- Rohan McCulloch, Head of British and European Art
This beautiful jewellery box is an example of fine craftsmanship and distinctive design that transcends the passage of time. With its use of exotic and prized timbers, combined with the repeating geometric pattern, it must have been an extremely eye catching piece to the 19th century eye. Yet despite its age this box would sit comfortably in the most stylish 21st century interior. The box is veneered with lozenge shaped panels of richly figured and burred amboyna wood, within a trellis framework of dark grained rosewood. Each intersection of the framework has been inlaid with a small diamond shaped piece of iridescent mother-of-pearl, which catches the light and provides contrast with the wood. The simplicity of the design allows the characteristics of the materials used to be appreciated and shown to full effect. The interior of the box is pristine and has been refitted with plush velvet linings and compartments. This box would be the perfect place to keep some treasured jewels.
- Katherine Wright, European Ceramics & Glass
The Regency period of the early 19th century ushered in a style of furniture design which moved away from the rich carving and bulk of previous years toward a preference for more elegant lines, right angles, a reduction in scale and the use of ornamentation to highlight pieces. This period also brought an attraction to 'metamorphic' furniture, that is to say furniture that appears to have one function but through clever mechanisms and design can be altered to another.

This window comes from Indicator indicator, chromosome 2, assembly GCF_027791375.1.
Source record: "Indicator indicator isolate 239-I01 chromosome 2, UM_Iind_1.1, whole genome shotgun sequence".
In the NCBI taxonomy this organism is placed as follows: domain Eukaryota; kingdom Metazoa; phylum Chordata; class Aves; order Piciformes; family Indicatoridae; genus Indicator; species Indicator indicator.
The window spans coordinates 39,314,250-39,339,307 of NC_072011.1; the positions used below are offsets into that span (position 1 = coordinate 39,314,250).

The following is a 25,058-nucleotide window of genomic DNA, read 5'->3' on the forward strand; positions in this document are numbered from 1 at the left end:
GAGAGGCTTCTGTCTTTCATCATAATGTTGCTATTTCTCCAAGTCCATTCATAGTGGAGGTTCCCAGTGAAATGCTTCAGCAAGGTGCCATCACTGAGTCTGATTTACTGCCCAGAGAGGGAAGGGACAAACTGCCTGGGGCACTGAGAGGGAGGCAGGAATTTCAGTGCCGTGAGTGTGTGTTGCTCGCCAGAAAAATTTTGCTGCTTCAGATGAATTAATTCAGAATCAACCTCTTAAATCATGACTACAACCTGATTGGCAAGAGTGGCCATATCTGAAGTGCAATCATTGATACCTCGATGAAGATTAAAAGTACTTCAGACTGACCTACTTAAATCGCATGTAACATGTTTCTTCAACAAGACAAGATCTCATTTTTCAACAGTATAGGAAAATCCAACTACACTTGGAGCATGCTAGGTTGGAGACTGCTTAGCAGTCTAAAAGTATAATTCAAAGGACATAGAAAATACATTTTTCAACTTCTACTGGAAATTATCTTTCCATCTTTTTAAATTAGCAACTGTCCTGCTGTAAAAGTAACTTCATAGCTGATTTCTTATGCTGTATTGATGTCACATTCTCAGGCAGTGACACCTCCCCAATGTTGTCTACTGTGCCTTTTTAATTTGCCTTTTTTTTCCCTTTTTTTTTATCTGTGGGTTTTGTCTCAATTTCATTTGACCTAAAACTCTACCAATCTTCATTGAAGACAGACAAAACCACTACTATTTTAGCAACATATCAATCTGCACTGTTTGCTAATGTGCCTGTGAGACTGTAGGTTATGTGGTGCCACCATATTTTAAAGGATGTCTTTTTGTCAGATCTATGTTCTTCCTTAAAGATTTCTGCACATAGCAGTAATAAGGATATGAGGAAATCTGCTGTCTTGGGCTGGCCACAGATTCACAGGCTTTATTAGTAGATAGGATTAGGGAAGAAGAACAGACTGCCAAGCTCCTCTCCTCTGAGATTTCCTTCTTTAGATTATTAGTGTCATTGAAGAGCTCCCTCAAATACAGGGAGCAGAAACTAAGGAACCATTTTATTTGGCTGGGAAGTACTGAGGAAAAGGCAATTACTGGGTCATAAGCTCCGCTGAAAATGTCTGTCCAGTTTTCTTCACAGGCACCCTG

Taking their cue from the 'campaign style' furniture used by the Army and Navy in the late 18th century, furniture makers refined the travel ready chests, beds and washstands to create more sophisticated and fashionable items for the grand houses and estates of Britain, of which this Metamorphic armchair is an excellent example.
- Jamie Russell, Furniture, Clocks & Works of Art
My favourite lot is 62; this chicken coop is a well designed piece of country furniture made by a craftsman with good turning skills and a wonderful slab top. It is likely to have been a one off commission for a wealthy household. It really is a 5 star chicken house!
- Katie Hannah, Furniture, Clocks & Works of Art
The central figure of Neptune holding an opening shell and riding a dolphin, was an immensely popular late Renaissance subject. Multiple examples exist in private and public collections including the Thyssen-Bornemisza collection, Madrid, and the Kunsthistorisches Museum in Vienna. Anthony Radcliffe has proposed an attribution of the model to Francesco Fanelli, but this has recently been questioned in favour of an unknown master active in the late 16th or early 17th century. The rocaille base on the present lot clearly provides a terminus post quem to the 18th or possibly 19th century.
This salt cellar really evokes images of the lavish dinner parties that would have been thrown by the owners of it. Large, ornate salt cellars like this one go back to the middle ages and were used all the way through to the beginning of the Industrial Revolution. They were a sign of status and prosperity, and the sea was an often used motif, so Neptune would appear quite regularly in this context, watching sternly over the diners.
- Kerstin Schaeffer, Auction Administrator
Viewing by appointment from 14th to 17th November in Edinburgh.